Chetham’s Library, Book Historians and Book Lovers
We were very pleased to receive this blog post from last year’s researcher-in-residence, Verônica Calsoni Lima. Verônica was with us for some extended research into censorship in England in the Restoration era, and gave a public lecture on the subject in our Baronial Hall. Here she reflects on some aspects of working on our collections and exemplifies some of what can be learned from particular copies of early printed books. Verônica writes :
I would venture to say that everyone interested in visiting Chetham’s Library is a book lover. I also think that everyone who has had the privilege of walking around its stone walls and wooden shelves, has marvelled at the library’s beauties. The building itself, a 15th century construction, astonishes, and the treasures kept inside, which are from a variety of places and periods, are even more breath-taking.
As a book historian, Chetham’s Library was a must-see for me. As the oldest public library in Britain, it has an amazing collection of manuscripts and printed texts which can supply sources for all sorts of research projects. I had the great opportunity to visit the library and consult its books, pamphlets and documents regularly as a research fellow between 2018 and 2019. The time I spent there was extremely important for my current research on 17th century seditious and clandestine ephemera in England. Besides being able to locate texts related to my subject, Chetham’s collection provided me with many unexpected materials which expanded my knowledge and challenged me with surprising pieces.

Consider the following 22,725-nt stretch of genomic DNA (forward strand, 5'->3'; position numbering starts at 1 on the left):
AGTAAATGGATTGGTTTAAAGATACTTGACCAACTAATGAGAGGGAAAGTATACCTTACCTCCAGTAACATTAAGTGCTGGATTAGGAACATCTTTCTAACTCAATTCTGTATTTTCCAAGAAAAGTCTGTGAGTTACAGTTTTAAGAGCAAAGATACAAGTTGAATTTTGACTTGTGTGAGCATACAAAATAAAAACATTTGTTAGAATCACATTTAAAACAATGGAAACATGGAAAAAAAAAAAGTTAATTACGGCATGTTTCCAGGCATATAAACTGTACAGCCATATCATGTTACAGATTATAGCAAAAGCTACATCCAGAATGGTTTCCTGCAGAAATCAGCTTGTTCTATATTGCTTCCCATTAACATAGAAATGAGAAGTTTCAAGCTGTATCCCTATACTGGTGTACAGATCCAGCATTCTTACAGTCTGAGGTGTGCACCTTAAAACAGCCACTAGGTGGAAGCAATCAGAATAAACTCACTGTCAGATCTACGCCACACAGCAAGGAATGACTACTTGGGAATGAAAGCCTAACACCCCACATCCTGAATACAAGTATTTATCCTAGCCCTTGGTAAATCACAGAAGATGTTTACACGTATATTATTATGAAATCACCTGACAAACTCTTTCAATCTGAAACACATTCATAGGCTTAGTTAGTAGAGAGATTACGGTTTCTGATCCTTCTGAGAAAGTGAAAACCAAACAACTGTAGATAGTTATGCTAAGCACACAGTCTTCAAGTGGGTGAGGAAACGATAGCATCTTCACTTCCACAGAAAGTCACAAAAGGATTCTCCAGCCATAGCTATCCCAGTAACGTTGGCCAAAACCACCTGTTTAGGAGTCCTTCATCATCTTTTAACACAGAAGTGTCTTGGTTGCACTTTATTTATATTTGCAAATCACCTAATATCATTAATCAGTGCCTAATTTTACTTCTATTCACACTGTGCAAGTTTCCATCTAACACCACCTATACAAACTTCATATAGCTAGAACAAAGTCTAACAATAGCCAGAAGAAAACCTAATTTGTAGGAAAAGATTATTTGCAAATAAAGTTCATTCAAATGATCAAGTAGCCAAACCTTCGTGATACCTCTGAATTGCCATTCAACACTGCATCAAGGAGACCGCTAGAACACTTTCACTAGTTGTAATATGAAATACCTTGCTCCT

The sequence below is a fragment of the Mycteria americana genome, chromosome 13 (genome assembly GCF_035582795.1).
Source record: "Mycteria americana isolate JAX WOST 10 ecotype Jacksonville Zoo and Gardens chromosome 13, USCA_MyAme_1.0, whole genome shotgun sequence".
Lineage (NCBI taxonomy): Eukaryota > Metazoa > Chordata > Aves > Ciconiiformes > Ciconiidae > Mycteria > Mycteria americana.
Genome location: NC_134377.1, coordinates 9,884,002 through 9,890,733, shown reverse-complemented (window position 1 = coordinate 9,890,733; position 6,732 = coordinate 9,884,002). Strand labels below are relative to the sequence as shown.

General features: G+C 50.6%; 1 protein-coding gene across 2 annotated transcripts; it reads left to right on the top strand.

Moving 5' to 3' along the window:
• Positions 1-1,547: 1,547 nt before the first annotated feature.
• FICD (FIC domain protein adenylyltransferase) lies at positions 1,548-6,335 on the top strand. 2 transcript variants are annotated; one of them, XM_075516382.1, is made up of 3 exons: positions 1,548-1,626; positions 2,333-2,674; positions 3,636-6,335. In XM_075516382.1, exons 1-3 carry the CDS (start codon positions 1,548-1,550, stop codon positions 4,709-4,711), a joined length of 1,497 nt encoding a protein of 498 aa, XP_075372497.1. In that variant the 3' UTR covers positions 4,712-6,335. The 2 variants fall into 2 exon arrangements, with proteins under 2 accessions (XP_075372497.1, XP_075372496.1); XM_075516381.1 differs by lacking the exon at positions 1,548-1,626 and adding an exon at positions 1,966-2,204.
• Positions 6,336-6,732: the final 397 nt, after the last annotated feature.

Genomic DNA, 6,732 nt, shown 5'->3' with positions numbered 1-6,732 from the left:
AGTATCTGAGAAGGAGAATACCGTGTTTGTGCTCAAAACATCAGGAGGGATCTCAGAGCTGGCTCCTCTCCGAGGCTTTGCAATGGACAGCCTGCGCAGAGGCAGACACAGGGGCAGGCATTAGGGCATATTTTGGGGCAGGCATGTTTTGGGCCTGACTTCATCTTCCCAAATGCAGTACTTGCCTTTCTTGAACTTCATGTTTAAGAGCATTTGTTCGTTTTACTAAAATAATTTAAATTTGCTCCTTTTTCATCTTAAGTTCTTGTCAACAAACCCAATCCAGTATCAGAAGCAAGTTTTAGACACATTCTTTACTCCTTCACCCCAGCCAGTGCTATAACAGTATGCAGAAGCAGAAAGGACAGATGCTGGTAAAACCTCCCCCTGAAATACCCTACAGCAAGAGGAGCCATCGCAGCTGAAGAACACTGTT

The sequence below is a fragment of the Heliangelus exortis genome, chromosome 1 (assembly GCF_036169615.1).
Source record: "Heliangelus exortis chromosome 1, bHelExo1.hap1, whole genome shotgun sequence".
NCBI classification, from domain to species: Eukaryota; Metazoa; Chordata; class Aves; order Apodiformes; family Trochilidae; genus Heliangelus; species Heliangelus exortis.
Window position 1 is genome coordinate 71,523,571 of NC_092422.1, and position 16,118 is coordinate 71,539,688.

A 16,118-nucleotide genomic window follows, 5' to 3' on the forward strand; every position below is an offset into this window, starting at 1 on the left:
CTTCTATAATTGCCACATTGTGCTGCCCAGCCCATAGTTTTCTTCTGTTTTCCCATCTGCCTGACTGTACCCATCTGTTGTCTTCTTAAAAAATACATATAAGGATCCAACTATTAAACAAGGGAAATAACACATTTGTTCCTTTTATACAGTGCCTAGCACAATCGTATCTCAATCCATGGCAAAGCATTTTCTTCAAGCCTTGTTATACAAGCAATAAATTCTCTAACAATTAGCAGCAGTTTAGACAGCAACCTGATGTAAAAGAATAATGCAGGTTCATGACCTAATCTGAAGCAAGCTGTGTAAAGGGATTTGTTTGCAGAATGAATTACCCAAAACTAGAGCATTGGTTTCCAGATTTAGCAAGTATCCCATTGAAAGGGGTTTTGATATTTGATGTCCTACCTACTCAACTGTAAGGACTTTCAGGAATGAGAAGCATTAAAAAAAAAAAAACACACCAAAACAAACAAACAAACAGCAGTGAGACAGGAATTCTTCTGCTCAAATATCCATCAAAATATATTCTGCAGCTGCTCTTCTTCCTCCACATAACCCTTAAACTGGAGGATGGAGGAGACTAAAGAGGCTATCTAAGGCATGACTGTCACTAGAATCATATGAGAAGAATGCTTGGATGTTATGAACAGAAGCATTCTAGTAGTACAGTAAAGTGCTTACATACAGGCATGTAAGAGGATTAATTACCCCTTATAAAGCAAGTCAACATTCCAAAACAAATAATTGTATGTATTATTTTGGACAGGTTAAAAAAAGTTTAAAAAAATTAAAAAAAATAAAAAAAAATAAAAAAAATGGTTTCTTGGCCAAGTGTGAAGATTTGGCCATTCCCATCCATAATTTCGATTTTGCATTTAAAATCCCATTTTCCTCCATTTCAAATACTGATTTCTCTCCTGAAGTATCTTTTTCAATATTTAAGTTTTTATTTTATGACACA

Chetham’s texts have a long history not only because of their issuing date, but also due to their provenance and permanence in the collection. As polysemic and meaningful objects, books carry several marks of their existence and use. They might have been read many times by different people who left notes; they might have been kept together with other texts suggesting a reader’s agenda; they might be bound or not, torn apart or in perfect shape. Every detail helps book historians to understand a little more about them. In this post, I want to introduce a snippet of what can be found when consulting Chetham’s items.
Most libraries have rebound their books for conservational and organizational purposes. Sometimes covers have been so destroyed by insects, fungus and chemical reactions that they could compromise the integrity of the entire volume, hence requiring a replacement. Other times rebinding aimed to better accommodate the items on the bookshelves. Although libraries have discarded many covers, nowadays they take extra effort to preserve original bindings since they provide amazing sources of information about books’ provenance. This happened at Chetham’s; however, a great number of items remain still untouched.
In John Byrom’s collection kept at Chetham’s Library, for example, we may find 18th century bindings, as in his copy of Paracelsus’s Aurora of the Philosophers (1659). As it is a 17th century edition of the book, this may not be its first cover, but this is the cover which shielded the book while it was in Byrom’s private library. In fact, books were usually sold unbound and were kept like that unless the owner was wealthy enough to take his/her items to a bookbinder. For specialists on bindings, this specimen provides useful information about the books’ circulation (was it bound in England or elsewhere?) and provenance (who owned it?), the techniques used in the manufacturing (what is the material of the cover? How was the spine constructed?), and when it was acquired (are there dates or other details which indicate a period?).